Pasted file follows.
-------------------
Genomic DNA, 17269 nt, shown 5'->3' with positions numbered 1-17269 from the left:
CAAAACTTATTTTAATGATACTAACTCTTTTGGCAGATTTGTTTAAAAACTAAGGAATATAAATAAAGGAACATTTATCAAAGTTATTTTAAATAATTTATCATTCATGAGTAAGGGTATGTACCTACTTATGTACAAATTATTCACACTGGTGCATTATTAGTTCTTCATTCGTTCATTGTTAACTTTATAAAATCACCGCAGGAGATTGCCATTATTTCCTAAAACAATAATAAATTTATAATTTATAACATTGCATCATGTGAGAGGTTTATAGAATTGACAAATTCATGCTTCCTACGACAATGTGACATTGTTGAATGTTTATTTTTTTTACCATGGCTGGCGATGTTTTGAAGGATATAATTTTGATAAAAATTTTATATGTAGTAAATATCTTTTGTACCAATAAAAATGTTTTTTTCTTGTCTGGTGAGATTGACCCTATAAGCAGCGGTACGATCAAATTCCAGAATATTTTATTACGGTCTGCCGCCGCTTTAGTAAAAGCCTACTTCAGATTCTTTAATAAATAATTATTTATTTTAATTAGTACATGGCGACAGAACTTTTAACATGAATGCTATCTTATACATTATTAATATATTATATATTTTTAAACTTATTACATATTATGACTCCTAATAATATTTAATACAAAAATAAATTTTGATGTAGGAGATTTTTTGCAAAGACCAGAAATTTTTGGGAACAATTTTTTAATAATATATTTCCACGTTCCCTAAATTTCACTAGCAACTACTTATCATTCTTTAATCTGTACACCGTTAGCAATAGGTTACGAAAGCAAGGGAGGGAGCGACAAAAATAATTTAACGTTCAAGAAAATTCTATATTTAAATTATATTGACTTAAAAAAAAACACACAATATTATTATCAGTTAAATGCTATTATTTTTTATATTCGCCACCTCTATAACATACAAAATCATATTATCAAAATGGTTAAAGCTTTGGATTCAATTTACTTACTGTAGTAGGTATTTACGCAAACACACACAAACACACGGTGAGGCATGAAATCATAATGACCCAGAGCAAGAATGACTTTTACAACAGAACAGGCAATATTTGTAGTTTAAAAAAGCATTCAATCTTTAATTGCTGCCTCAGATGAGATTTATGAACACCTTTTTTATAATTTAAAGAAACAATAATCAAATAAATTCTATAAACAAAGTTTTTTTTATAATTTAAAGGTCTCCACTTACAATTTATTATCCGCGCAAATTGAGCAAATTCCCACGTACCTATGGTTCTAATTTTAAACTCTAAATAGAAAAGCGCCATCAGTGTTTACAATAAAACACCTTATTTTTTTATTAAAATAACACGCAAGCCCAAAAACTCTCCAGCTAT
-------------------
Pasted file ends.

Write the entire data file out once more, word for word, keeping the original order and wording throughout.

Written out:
Genomic DNA, 17269 nt, shown 5'->3' with positions numbered 1-17269 from the left:
CAAAACTTATTTTAATGATACTAACTCTTTTGGCAGATTTGTTTAAAAACTAAGGAATATAAATAAAGGAACATTTATCAAAGTTATTTTAAATAATTTATCATTCATGAGTAAGGGTATGTACCTACTTATGTACAAATTATTCACACTGGTGCATTATTAGTTCTTCATTCGTTCATTGTTAACTTTATAAAATCACCGCAGGAGATTGCCATTATTTCCTAAAACAATAATAAATTTATAATTTATAACATTGCATCATGTGAGAGGTTTATAGAATTGACAAATTCATGCTTCCTACGACAATGTGACATTGTTGAATGTTTATTTTTTTTACCATGGCTGGCGATGTTTTGAAGGATATAATTTTGATAAAAATTTTATATGTAGTAAATATCTTTTGTACCAATAAAAATGTTTTTTTCTTGTCTGGTGAGATTGACCCTATAAGCAGCGGTACGATCAAATTCCAGAATATTTTATTACGGTCTGCCGCCGCTTTAGTAAAAGCCTACTTCAGATTCTTTAATAAATAATTATTTATTTTAATTAGTACATGGCGACAGAACTTTTAACATGAATGCTATCTTATACATTATTAATATATTATATATTTTTAAACTTATTACATATTATGACTCCTAATAATATTTAATACAAAAATAAATTTTGATGTAGGAGATTTTTTGCAAAGACCAGAAATTTTTGGGAACAATTTTTTAATAATATATTTCCACGTTCCCTAAATTTCACTAGCAACTACTTATCATTCTTTAATCTGTACACCGTTAGCAATAGGTTACGAAAGCAAGGGAGGGAGCGACAAAAATAATTTAACGTTCAAGAAAATTCTATATTTAAATTATATTGACTTAAAAAAAAACACACAATATTATTATCAGTTAAATGCTATTATTTTTTATATTCGCCACCTCTATAACATACAAAATCATATTATCAAAATGGTTAAAGCTTTGGATTCAATTTACTTACTGTAGTAGGTATTTACGCAAACACACACAAACACACGGTGAGGCATGAAATCATAATGACCCAGAGCAAGAATGACTTTTACAACAGAACAGGCAATATTTGTAGTTTAAAAAAGCATTCAATCTTTAATTGCTGCCTCAGATGAGATTTATGAACACCTTTTTTATAATTTAAAGAAACAATAATCAAATAAATTCTATAAACAAAGTTTTTTTTATAATTTAAAGGTCTCCACTTACAATTTATTATCCGCGCAAATTGAGCAAATTCCCACGTACCTATGGTTCTAATTTTAAACTCTAAATAGAAAAGCGCCATCAGTGTTTACAATAAAACACCTTATTTTTTTATTAAAATAACACGCAAGCCCAAAAACTCTCCAGCTAT